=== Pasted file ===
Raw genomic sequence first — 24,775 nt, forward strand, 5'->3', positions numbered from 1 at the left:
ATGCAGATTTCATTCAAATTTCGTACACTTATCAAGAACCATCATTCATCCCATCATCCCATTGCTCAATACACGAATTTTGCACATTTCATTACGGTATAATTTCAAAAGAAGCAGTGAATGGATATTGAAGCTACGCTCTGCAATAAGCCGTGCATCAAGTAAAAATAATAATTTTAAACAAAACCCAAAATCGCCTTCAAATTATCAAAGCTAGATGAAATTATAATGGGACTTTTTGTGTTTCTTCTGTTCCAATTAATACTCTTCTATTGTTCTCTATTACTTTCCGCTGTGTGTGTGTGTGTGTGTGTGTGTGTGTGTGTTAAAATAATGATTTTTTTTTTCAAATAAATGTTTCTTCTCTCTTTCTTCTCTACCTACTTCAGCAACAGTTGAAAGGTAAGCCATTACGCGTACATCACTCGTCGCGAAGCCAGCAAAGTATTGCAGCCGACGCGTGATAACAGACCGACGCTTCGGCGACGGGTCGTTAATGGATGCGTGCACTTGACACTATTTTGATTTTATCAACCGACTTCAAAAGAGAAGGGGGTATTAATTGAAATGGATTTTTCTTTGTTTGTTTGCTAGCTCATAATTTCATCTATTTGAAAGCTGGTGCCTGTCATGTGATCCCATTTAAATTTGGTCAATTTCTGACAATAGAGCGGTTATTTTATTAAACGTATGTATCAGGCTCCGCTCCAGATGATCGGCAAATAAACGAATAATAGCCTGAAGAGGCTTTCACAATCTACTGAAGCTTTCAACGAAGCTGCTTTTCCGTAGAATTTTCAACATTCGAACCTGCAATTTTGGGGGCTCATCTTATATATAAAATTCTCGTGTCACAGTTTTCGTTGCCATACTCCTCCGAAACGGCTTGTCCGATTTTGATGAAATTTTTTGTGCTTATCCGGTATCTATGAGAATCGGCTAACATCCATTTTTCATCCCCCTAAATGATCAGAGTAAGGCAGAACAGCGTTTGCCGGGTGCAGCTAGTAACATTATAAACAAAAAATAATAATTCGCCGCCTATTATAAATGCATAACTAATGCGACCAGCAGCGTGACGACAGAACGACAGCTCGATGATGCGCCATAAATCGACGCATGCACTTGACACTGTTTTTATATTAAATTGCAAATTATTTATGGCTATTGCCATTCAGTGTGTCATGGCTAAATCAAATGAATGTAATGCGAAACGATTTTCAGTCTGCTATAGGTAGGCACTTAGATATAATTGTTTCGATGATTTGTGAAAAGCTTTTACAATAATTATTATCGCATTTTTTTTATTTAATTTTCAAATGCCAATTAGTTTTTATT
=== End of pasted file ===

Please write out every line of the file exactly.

Raw genomic sequence first — 24,775 nt, forward strand, 5'->3', positions numbered from 1 at the left:
ATGCAGATTTCATTCAAATTTCGTACACTTATCAAGAACCATCATTCATCCCATCATCCCATTGCTCAATACACGAATTTTGCACATTTCATTACGGTATAATTTCAAAAGAAGCAGTGAATGGATATTGAAGCTACGCTCTGCAATAAGCCGTGCATCAAGTAAAAATAATAATTTTAAACAAAACCCAAAATCGCCTTCAAATTATCAAAGCTAGATGAAATTATAATGGGACTTTTTGTGTTTCTTCTGTTCCAATTAATACTCTTCTATTGTTCTCTATTACTTTCCGCTGTGTGTGTGTGTGTGTGTGTGTGTGTGTGTGTTAAAATAATGATTTTTTTTTTCAAATAAATGTTTCTTCTCTCTTTCTTCTCTACCTACTTCAGCAACAGTTGAAAGGTAAGCCATTACGCGTACATCACTCGTCGCGAAGCCAGCAAAGTATTGCAGCCGACGCGTGATAACAGACCGACGCTTCGGCGACGGGTCGTTAATGGATGCGTGCACTTGACACTATTTTGATTTTATCAACCGACTTCAAAAGAGAAGGGGGTATTAATTGAAATGGATTTTTCTTTGTTTGTTTGCTAGCTCATAATTTCATCTATTTGAAAGCTGGTGCCTGTCATGTGATCCCATTTAAATTTGGTCAATTTCTGACAATAGAGCGGTTATTTTATTAAACGTATGTATCAGGCTCCGCTCCAGATGATCGGCAAATAAACGAATAATAGCCTGAAGAGGCTTTCACAATCTACTGAAGCTTTCAACGAAGCTGCTTTTCCGTAGAATTTTCAACATTCGAACCTGCAATTTTGGGGGCTCATCTTATATATAAAATTCTCGTGTCACAGTTTTCGTTGCCATACTCCTCCGAAACGGCTTGTCCGATTTTGATGAAATTTTTTGTGCTTATCCGGTATCTATGAGAATCGGCTAACATCCATTTTTCATCCCCCTAAATGATCAGAGTAAGGCAGAACAGCGTTTGCCGGGTGCAGCTAGTAACATTATAAACAAAAAATAATAATTCGCCGCCTATTATAAATGCATAACTAATGCGACCAGCAGCGTGACGACAGAACGACAGCTCGATGATGCGCCATAAATCGACGCATGCACTTGACACTGTTTTTATATTAAATTGCAAATTATTTATGGCTATTGCCATTCAGTGTGTCATGGCTAAATCAAATGAATGTAATGCGAAACGATTTTCAGTCTGCTATAGGTAGGCACTTAGATATAATTGTTTCGATGATTTGTGAAAAGCTTTTACAATAATTATTATCGCATTTTTTTTATTTAATTTTCAAATGCCAATTAGTTTTTATT